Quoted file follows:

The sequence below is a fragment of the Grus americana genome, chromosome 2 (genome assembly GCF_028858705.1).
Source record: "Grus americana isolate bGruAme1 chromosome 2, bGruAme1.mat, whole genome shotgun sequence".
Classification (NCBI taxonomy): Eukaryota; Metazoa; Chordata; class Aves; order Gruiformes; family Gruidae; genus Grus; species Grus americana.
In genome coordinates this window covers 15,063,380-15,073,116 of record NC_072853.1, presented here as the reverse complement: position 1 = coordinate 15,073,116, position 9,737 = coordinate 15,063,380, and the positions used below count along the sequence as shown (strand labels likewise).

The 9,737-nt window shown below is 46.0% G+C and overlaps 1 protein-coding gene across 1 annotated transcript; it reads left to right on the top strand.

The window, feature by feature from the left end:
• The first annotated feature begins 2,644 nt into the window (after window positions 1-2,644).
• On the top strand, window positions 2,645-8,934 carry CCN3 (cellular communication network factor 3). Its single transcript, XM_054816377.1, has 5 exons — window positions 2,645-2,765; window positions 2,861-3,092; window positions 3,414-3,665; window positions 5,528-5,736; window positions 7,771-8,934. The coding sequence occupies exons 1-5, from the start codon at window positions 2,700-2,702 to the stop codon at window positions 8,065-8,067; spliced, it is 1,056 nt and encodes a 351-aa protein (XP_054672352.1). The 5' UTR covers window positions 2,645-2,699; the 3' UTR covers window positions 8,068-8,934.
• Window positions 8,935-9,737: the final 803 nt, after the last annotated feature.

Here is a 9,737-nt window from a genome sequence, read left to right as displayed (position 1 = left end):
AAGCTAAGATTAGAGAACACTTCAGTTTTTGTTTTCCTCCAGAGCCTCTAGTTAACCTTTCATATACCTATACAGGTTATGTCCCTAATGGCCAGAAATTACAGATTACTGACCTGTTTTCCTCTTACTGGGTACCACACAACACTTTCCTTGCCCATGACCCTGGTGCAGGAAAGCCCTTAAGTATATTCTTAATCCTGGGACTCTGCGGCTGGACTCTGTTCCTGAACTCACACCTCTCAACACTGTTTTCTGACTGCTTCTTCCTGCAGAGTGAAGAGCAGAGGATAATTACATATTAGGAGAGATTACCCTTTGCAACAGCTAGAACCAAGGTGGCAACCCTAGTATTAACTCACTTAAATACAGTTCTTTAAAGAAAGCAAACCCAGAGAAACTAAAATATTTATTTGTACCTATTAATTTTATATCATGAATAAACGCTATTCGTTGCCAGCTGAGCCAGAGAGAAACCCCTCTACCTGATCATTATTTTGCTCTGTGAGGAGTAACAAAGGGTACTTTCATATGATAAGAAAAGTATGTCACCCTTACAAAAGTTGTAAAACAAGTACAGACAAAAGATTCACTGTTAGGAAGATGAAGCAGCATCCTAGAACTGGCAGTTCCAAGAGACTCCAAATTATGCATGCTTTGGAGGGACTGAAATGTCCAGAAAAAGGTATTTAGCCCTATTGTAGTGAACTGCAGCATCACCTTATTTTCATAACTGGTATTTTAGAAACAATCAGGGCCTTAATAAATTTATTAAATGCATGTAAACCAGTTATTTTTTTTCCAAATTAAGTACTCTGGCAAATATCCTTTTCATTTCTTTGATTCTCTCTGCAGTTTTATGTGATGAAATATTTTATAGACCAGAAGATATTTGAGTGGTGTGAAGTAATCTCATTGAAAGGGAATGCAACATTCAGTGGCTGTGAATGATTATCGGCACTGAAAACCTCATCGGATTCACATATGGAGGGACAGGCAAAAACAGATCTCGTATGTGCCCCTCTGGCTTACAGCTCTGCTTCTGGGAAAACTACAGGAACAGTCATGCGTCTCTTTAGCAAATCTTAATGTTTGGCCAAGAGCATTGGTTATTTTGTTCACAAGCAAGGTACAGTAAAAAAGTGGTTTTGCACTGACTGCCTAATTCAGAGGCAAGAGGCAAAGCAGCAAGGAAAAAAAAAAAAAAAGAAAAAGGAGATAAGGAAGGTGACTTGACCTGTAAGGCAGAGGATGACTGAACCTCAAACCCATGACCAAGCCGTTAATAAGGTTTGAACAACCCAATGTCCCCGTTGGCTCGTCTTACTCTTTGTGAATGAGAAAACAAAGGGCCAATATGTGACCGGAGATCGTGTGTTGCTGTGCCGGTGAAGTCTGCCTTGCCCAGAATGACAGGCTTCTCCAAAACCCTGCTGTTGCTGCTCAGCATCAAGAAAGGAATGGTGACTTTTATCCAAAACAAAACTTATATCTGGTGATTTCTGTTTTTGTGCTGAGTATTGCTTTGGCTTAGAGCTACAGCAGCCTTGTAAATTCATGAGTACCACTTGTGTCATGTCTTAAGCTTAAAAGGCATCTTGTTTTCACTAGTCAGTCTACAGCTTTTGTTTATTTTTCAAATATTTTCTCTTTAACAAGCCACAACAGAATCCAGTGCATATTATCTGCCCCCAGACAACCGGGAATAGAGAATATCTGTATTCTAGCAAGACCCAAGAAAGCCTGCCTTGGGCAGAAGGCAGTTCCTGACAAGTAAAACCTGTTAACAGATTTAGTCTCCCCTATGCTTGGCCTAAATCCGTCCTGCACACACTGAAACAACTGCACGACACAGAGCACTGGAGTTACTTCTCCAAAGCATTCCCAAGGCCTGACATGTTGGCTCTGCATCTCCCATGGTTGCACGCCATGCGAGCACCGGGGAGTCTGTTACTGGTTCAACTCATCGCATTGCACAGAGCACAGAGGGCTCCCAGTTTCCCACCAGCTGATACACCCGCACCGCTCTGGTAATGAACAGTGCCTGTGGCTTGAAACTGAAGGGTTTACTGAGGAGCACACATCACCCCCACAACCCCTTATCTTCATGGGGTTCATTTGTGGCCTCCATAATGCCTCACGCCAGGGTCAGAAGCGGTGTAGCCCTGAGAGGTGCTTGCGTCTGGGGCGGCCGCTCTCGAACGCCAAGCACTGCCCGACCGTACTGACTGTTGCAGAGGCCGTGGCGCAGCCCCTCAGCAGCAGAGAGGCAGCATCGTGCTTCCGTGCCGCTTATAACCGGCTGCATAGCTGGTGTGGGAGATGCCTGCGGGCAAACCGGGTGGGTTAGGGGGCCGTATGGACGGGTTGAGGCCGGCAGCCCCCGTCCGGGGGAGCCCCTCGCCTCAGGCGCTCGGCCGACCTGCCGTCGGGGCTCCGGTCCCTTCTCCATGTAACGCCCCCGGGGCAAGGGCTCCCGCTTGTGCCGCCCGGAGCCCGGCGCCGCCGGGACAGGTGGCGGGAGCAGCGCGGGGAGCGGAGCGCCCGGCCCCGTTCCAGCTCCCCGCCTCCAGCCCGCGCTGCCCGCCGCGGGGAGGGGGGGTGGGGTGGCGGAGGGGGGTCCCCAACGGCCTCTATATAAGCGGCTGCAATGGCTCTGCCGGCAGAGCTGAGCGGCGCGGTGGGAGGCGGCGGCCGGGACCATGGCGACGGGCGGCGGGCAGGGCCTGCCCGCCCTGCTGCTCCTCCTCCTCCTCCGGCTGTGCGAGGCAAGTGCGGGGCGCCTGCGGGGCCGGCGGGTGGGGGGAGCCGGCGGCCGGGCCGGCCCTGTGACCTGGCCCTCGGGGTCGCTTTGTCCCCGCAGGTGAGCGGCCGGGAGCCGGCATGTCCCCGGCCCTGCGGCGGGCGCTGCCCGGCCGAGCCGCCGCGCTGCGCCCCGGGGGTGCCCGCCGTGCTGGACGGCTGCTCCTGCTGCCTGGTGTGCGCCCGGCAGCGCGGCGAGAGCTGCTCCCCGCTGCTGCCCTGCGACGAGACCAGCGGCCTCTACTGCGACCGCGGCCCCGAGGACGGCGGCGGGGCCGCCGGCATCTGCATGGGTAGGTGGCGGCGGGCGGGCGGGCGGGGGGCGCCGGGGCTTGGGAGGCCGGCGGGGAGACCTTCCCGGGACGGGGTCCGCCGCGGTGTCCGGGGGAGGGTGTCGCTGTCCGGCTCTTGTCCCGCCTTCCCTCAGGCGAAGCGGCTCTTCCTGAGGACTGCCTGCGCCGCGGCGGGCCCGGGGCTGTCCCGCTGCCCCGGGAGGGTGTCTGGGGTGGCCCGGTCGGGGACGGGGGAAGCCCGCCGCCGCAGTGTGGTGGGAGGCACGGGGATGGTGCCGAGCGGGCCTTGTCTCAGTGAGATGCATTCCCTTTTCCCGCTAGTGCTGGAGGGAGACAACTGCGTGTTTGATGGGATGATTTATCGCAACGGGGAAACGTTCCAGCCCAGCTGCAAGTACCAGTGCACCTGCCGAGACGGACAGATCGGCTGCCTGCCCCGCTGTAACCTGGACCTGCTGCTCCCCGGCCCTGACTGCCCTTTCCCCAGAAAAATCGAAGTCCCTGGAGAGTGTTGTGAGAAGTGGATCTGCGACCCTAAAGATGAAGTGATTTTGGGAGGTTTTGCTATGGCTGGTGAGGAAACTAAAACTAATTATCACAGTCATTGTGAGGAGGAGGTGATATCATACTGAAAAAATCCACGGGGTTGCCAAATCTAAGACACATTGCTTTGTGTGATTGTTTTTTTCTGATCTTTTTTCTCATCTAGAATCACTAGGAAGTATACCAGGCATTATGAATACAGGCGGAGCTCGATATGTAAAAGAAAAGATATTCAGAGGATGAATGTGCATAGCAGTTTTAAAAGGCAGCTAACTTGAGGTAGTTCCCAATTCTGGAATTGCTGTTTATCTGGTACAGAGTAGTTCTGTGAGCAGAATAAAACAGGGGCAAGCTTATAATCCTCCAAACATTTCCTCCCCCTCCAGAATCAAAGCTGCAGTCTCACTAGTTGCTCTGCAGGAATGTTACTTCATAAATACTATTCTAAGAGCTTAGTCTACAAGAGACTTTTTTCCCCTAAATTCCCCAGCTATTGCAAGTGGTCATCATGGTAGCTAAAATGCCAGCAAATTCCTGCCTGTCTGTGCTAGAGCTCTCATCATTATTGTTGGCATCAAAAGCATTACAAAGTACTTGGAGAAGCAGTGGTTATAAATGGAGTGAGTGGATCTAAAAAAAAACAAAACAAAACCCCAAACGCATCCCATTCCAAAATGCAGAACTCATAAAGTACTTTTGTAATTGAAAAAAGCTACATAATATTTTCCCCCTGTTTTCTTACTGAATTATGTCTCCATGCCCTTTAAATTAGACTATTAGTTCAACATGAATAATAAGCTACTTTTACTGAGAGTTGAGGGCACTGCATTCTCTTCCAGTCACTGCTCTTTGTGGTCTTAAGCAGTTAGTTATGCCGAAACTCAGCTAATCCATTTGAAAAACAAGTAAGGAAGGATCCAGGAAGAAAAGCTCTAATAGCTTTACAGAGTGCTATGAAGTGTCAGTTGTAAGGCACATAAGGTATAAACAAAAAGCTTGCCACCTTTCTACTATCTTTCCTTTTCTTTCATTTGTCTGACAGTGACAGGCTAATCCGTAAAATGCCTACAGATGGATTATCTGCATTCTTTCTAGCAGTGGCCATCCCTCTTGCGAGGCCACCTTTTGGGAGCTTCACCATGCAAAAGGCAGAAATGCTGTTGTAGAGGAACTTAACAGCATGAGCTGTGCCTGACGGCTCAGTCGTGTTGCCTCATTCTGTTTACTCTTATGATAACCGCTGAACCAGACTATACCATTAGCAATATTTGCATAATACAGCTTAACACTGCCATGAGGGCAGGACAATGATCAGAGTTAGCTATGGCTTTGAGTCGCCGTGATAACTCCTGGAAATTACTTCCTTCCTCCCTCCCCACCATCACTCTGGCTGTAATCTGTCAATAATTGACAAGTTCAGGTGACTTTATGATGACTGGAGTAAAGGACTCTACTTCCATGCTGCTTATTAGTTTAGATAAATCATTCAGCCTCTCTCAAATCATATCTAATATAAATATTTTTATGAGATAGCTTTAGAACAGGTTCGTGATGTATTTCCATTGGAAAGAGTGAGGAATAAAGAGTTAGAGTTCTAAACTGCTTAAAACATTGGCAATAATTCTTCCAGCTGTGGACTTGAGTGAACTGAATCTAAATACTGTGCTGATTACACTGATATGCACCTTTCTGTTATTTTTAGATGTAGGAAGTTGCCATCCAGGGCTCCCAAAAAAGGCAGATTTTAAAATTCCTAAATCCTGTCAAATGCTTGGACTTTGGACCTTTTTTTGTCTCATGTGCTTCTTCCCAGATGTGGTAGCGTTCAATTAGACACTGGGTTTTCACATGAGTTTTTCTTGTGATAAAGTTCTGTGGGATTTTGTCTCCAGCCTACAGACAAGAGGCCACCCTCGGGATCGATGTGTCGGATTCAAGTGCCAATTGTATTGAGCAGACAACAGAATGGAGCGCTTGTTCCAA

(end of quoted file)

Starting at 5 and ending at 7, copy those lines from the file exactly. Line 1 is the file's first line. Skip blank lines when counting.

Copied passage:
The 9,737-nt window shown below is 46.0% G+C and overlaps 1 protein-coding gene across 1 annotated transcript; it reads left to right on the top strand.

The window, feature by feature from the left end:
• The first annotated feature begins 2,644 nt into the window (after window positions 1-2,644).